Why the NLRB’s New Severance Agreement Ruling Will Force Employers to Think About the Employee Experience

Apr 20, 2023
Last Updated Jun 1, 2023

If you’re a savvy HR leader who keeps up with the news, you’ve probably already heard all the buzz about severance agreements lately. In case you missed it, on February 21, 2023, the National Labor Relations Board (NLRB) ruled that employers may not offer severance agreements to non-supervisory employees that contain certain non-disparagement and non-disclosure clauses. In other words, companies can no longer require employees to sign certain confidentiality agreements as part of a severance package. 

More recently, on March 22, 2023, NLRB General Counsel Jennifer Abruzzo issued a memorandumclarifying that the decision applies retroactively to severance agreements already in effect. There’s still some speculation that these rulings could be challenged in the future, but for now, many companies are reviewing and adjusting their severance agreements, especially as more and more companies announce budget cuts and layoffs.

What exactly does the ruling prohibit? 

The new severance agreement rules come from the NLRB’s decision in McLaren Macomb. During the COVID-19 pandemic, a hospital in Michigan offered severance packages to 11 employees, contingent upon them signing a severance agreement. The agreement included terms that prohibited the employees from making statements that could harm the hospital’s image and disclosing the terms of the agreement, essentially waiving their rights under the National Labor Relations Act(NLRA). The NLRB ruled this severance agreement was a violation of the NLRA and reasoned that the employees may feel coerced to sign the agreement in exchange for the severance pay.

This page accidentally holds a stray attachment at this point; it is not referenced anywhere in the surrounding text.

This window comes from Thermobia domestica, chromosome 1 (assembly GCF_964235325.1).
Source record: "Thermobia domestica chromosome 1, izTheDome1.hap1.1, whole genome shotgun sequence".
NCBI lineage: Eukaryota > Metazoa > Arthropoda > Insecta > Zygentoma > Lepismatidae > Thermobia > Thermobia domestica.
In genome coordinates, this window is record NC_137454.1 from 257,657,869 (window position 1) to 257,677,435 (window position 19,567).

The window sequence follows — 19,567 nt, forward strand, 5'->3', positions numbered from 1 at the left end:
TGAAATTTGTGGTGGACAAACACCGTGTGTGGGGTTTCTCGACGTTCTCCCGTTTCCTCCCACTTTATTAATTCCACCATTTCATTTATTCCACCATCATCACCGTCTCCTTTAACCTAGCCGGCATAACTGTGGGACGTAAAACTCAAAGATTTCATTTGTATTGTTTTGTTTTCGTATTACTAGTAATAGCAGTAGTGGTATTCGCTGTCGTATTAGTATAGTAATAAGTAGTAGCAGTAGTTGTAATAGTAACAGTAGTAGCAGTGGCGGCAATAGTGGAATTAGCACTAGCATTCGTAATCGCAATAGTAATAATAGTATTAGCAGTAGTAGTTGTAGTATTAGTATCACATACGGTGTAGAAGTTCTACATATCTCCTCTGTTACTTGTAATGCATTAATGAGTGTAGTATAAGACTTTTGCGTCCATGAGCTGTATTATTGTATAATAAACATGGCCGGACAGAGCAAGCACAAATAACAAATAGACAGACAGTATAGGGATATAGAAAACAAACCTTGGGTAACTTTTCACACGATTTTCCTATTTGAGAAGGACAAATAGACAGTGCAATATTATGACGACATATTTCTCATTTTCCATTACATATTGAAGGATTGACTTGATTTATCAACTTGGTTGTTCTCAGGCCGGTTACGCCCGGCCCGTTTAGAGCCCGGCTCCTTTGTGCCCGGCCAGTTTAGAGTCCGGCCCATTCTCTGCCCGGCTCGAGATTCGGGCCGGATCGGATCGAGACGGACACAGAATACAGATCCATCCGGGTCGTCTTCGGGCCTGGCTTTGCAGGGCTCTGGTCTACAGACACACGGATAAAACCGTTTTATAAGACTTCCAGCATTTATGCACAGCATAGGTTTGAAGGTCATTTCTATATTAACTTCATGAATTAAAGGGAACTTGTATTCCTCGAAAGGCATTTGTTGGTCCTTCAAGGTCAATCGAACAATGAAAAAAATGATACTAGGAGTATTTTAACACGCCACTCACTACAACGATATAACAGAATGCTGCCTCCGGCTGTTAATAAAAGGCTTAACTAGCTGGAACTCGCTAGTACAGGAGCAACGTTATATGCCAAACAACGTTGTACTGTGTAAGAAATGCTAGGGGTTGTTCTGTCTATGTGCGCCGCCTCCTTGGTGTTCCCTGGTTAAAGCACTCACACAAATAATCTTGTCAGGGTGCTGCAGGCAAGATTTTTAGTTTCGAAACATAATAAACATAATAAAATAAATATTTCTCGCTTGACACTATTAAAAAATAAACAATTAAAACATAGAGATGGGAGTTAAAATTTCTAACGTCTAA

If you’re an employer, it can get a little confusing, but don’t worry. Employers can still require some confidentiality terms in severance agreements. The NLRA only protects certain activity after an employee has been let go. For example, employees can still criticize policies and share information about job conditions such as wages, hours, health and safety issues, etc. Employers can still ask employees to waive their rights to make future legal claims against the company and to sign non-disclosure agreements asking them to keep quiet about company trade secrets.

There are also a boatload of exceptions. For example, the ruling doesn’t apply to federal, state and local government agencies. That’s right, public schools, libraries, and airlines are all excluded from the new rules. Some private sector employees also fall under the exclusion. Some supervisors and managers, independent contractors, agricultural workers, and anyone employed by a parent or a spouse are all excluded, too. If you’re an employer, make sure you research and understand all the nuances in your jurisdiction. 

 

Focusing on the employee experience